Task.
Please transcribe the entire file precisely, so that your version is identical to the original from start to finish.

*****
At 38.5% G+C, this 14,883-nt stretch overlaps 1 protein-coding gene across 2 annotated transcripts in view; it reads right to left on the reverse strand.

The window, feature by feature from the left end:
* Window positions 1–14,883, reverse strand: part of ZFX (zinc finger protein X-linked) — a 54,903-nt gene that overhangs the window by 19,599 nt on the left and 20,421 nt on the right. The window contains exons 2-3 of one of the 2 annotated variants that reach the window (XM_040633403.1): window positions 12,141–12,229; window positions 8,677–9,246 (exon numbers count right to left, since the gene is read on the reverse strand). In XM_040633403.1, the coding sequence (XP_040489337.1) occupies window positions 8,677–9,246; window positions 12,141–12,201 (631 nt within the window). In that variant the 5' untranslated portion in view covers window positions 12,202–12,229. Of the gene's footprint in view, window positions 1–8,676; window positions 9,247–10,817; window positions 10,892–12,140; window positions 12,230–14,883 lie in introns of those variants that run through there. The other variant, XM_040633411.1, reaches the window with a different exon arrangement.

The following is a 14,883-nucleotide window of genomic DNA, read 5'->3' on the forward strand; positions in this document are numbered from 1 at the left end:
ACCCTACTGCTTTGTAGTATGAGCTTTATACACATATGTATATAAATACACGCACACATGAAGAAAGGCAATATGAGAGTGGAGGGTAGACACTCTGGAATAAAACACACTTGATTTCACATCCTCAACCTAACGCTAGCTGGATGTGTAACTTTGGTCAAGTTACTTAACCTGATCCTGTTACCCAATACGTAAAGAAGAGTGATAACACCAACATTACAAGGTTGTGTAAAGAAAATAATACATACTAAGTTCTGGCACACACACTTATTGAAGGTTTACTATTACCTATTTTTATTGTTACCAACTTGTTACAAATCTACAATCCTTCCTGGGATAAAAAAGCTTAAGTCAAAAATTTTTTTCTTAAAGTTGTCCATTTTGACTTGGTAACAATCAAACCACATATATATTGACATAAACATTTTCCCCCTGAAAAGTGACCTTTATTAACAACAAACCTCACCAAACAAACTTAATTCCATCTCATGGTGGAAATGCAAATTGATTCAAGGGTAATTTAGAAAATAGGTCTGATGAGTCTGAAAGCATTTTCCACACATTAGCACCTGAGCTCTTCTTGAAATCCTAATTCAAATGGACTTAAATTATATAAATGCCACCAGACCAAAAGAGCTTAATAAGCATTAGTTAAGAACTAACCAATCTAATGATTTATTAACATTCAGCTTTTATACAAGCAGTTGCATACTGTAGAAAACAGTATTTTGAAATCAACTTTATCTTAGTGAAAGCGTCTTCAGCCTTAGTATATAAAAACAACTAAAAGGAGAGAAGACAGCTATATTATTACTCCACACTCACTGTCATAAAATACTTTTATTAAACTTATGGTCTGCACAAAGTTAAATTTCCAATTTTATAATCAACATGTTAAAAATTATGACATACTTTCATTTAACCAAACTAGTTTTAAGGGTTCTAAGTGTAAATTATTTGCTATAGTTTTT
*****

At 38.5% G+C, this 14,883-nt stretch overlaps 1 protein-coding gene across 2 annotated transcripts in view; it reads right to left on the reverse strand.

The window, feature by feature from the left end:
* Window positions 1–14,883, reverse strand: part of ZFX (zinc finger protein X-linked) — a 54,903-nt gene that overhangs the window by 19,599 nt on the left and 20,421 nt on the right. The window contains exons 2-3 of one of the 2 annotated variants that reach the window (XM_040633403.1): window positions 12,141–12,229; window positions 8,677–9,246 (exon numbers count right to left, since the gene is read on the reverse strand). In XM_040633403.1, the coding sequence (XP_040489337.1) occupies window positions 8,677–9,246; window positions 12,141–12,201 (631 nt within the window). In that variant the 5' untranslated portion in view covers window positions 12,202–12,229. Of the gene's footprint in view, window positions 1–8,676; window positions 9,247–10,817; window positions 10,892–12,140; window positions 12,230–14,883 lie in introns of those variants that run through there. The other variant, XM_040633411.1, reaches the window with a different exon arrangement.

The following is a 14,883-nucleotide window of genomic DNA, read 5'->3' on the forward strand; positions in this document are numbered from 1 at the left end:
ACCCTACTGCTTTGTAGTATGAGCTTTATACACATATGTATATAAATACACGCACACATGAAGAAAGGCAATATGAGAGTGGAGGGTAGACACTCTGGAATAAAACACACTTGATTTCACATCCTCAACCTAACGCTAGCTGGATGTGTAACTTTGGTCAAGTTACTTAACCTGATCCTGTTACCCAATACGTAAAGAAGAGTGATAACACCAACATTACAAGGTTGTGTAAAGAAAATAATACATACTAAGTTCTGGCACACACACTTATTGAAGGTTTACTATTACCTATTTTTATTGTTACCAACTTGTTACAAATCTACAATCCTTCCTGGGATAAAAAAGCTTAAGTCAAAAATTTTTTTCTTAAAGTTGTCCATTTTGACTTGGTAACAATCAAACCACATATATATTGACATAAACATTTTCCCCCTGAAAAGTGACCTTTATTAACAACAAACCTCACCAAACAAACTTAATTCCATCTCATGGTGGAAATGCAAATTGATTCAAGGGTAATTTAGAAAATAGGTCTGATGAGTCTGAAAGCATTTTCCACACATTAGCACCTGAGCTCTTCTTGAAATCCTAATTCAAATGGACTTAAATTATATAAATGCCACCAGACCAAAAGAGCTTAATAAGCATTAGTTAAGAACTAACCAATCTAATGATTTATTAACATTCAGCTTTTATACAAGCAGTTGCATACTGTAGAAAACAGTATTTTGAAATCAACTTTATCTTAGTGAAAGCGTCTTCAGCCTTAGTATATAAAAACAACTAAAAGGAGAGAAGACAGCTATATTATTACTCCACACTCACTGTCATAAAATACTTTTATTAAACTTATGGTCTGCACAAAGTTAAATTTCCAATTTTATAATCAACATGTTAAAAATTATGACATACTTTCATTTAACCAAACTAGTTTTAAGGGTTCTAAGTGTAAATTATTTGCTATAGTTTTT